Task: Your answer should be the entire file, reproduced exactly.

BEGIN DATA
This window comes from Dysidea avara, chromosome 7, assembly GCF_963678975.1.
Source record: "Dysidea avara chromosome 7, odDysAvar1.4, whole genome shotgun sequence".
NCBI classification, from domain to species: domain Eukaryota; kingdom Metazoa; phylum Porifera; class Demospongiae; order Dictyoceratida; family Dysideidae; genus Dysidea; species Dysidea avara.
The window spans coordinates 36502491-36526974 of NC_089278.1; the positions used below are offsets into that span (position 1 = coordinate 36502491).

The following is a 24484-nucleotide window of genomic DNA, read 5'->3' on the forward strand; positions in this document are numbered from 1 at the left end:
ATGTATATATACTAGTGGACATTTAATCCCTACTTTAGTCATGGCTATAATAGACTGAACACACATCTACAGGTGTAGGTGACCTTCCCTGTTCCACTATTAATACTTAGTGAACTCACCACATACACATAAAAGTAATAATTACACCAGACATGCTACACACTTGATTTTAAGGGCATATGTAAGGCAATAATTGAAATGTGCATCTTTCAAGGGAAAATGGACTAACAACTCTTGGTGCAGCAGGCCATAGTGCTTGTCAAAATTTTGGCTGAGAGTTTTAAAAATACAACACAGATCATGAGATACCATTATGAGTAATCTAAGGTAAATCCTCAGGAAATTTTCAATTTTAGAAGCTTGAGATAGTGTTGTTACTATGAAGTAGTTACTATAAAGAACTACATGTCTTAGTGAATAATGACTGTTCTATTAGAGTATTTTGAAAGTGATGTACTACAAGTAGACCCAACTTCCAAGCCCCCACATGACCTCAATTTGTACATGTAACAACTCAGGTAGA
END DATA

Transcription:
This window comes from Dysidea avara, chromosome 7, assembly GCF_963678975.1.
Source record: "Dysidea avara chromosome 7, odDysAvar1.4, whole genome shotgun sequence".
NCBI classification, from domain to species: domain Eukaryota; kingdom Metazoa; phylum Porifera; class Demospongiae; order Dictyoceratida; family Dysideidae; genus Dysidea; species Dysidea avara.
The window spans coordinates 36502491-36526974 of NC_089278.1; the positions used below are offsets into that span (position 1 = coordinate 36502491).

The following is a 24484-nucleotide window of genomic DNA, read 5'->3' on the forward strand; positions in this document are numbered from 1 at the left end:
ATGTATATATACTAGTGGACATTTAATCCCTACTTTAGTCATGGCTATAATAGACTGAACACACATCTACAGGTGTAGGTGACCTTCCCTGTTCCACTATTAATACTTAGTGAACTCACCACATACACATAAAAGTAATAATTACACCAGACATGCTACACACTTGATTTTAAGGGCATATGTAAGGCAATAATTGAAATGTGCATCTTTCAAGGGAAAATGGACTAACAACTCTTGGTGCAGCAGGCCATAGTGCTTGTCAAAATTTTGGCTGAGAGTTTTAAAAATACAACACAGATCATGAGATACCATTATGAGTAATCTAAGGTAAATCCTCAGGAAATTTTCAATTTTAGAAGCTTGAGATAGTGTTGTTACTATGAAGTAGTTACTATAAAGAACTACATGTCTTAGTGAATAATGACTGTTCTATTAGAGTATTTTGAAAGTGATGTACTACAAGTAGACCCAACTTCCAAGCCCCCACATGACCTCAATTTGTACATGTAACAACTCAGGTAGA